The Registrar of the General Court of the European Union (EU), Mr Emmanuel Coulon, has served the Council of the European Union and the European Commission with papers to respond to the case in which Attorney-General Johannes Tomana and 120 others are suing the European bloc over sanctions.
The EU and the Commission have two months to respond to the case.
This comes after the Southern African state successfully regularised its submissions with the court.
This development seems to have jolted the EU as there are reports that the bloc is likely to suspend the sanctions later this month.
In a document seen by The Sunday Mail last week, the registrar acknowledged that Harare had regularised its application and also confirmed papers have already been dispatched to the defendants.
Part of the document, dated June 25, reads: “The Registrar of the General Court hereby acknowledges receipt of the regularisation of the application and confirms that that document has been served on the defendants.
“Under Article 46 (1) of the Rules of Procedure, a defence must be lodged within two months from the date of receipt of that document.
“In accordance with Article 46 (3) of the Rules of Procedure, that time limit may, in exceptional circumstances, be extended by the President on a reasoned application by the defendant. That reasoned application must be submitted in sufficient time before the expiry of the time limit.”
Attorney-General Mr Johannes Tomana yesterday said the development lays the foundation for a bruising legal battle against the EU.
“Obviously, this is a victory for us because it is an acceptance that the issues that we raised are genuine and are neither misleading nor arguments of fallacy,” he said.
“We have been handed the green light to throw these illegal sanctions right into the face of the EU.”
Mr Tomana, who is leading a team of legal experts tackling the sanctions issue, said the bloc faces a Herculean task in responding to the lawsuit because the sanctions have no legal basis.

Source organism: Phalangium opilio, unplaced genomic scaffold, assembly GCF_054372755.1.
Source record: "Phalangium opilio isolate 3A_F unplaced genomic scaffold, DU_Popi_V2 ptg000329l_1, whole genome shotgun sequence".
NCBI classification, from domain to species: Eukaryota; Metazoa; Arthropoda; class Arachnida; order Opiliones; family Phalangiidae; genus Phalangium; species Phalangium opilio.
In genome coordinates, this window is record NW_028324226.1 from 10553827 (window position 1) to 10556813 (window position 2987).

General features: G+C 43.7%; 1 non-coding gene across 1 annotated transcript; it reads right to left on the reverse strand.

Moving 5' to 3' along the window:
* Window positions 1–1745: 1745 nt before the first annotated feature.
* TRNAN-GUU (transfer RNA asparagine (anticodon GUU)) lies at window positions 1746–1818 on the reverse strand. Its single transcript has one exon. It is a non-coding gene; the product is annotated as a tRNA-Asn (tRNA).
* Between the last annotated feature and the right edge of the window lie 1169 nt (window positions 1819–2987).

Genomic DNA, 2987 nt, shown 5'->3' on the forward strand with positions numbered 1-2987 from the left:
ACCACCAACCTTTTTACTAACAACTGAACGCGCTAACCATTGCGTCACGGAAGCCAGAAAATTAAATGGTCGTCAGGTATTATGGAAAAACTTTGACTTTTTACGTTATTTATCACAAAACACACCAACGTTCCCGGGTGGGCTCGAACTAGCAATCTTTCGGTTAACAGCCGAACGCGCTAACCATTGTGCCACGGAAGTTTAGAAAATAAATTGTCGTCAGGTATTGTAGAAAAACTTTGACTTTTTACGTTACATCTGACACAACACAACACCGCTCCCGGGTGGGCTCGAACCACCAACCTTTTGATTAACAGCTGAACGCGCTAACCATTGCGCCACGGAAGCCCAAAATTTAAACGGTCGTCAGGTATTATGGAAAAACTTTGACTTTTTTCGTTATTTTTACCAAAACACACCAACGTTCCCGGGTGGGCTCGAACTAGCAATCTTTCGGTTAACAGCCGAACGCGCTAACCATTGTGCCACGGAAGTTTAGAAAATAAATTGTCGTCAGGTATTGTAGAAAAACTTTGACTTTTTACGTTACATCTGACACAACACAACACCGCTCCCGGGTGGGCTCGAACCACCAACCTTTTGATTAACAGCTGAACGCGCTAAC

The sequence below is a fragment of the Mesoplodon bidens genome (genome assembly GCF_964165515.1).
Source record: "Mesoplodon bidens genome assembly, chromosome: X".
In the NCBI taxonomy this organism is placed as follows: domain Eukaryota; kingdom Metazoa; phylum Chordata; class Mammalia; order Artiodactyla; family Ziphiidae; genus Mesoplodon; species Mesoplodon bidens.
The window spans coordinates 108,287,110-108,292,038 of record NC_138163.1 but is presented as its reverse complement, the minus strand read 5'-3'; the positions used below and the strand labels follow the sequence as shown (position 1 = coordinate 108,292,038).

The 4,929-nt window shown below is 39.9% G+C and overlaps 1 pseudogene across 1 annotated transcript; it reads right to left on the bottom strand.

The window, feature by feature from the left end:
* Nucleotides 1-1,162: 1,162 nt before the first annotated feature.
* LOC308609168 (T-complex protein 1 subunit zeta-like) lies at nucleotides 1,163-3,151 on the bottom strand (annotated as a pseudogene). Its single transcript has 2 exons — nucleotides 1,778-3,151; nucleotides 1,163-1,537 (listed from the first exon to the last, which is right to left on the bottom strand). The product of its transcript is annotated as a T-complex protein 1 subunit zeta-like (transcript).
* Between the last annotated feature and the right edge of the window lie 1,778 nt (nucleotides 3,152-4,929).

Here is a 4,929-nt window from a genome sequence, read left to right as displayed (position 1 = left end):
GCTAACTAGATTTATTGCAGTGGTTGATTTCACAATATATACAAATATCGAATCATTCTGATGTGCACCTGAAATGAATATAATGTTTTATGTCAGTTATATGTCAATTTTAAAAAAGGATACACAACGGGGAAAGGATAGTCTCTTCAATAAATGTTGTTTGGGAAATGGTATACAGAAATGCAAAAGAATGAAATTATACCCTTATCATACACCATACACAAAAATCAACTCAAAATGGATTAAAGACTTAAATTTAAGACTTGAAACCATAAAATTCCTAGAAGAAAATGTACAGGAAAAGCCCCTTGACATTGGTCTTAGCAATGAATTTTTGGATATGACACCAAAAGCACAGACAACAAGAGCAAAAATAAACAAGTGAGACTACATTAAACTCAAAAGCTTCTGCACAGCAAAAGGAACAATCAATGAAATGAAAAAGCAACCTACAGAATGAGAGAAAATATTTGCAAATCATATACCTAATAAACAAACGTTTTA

“The loins have been girded; we are ready for battle. The EU will sweat over how they can defend themselves because we stand on solid ground. Our submissions
were that there was no legal basis for the sanctions and there are no justifications or firm reasons for including the individuals and entities on the list.
“The individuals and the entities that were placed under sanctions did not even get the chance to exercise their right of defence and this impinged on their rights.”
Mr Farai Mutamangira, a member of the legal team handling the lawsuit, said legal channels were more effective than dialogue.
“Dialogue does not bring results to the table. There have been several occasions where discussions have taken place, but this has not achieved the desired results.”
Mr Mutamangira said the EU would struggle to justify the sanctions.
“These developments at the court mean the EU will struggle to come up with a position and put up a plausible defence of the case. The reality is that they are likely to react by repealing the sanctions because they are not in a position to put up a plausible defence.”
A legal expert who is assisting in the case said the adoption of the legal team’s submissions has put EU nations under intense pressure to remove the embargo.
“Look, there have not been any fresh developments other than the litigation to warrant the EU to repeal the embargo. The political landscape in the country has not changed in the past four months. The only thing that has jolted them into action is the litigation.
“The burden of proof in relation to the allegations being levelled by the EU is simply impossible to discharge. To save themselves embarrassment, the easier route for them to take is to de-list all listed persons.”
The EU imposed sanctions on the country following a dispute between Zimbabwe and Britain over the land reform programme.
Harare later took the matter to the EU Tribunal, arguing the embargo was baseless.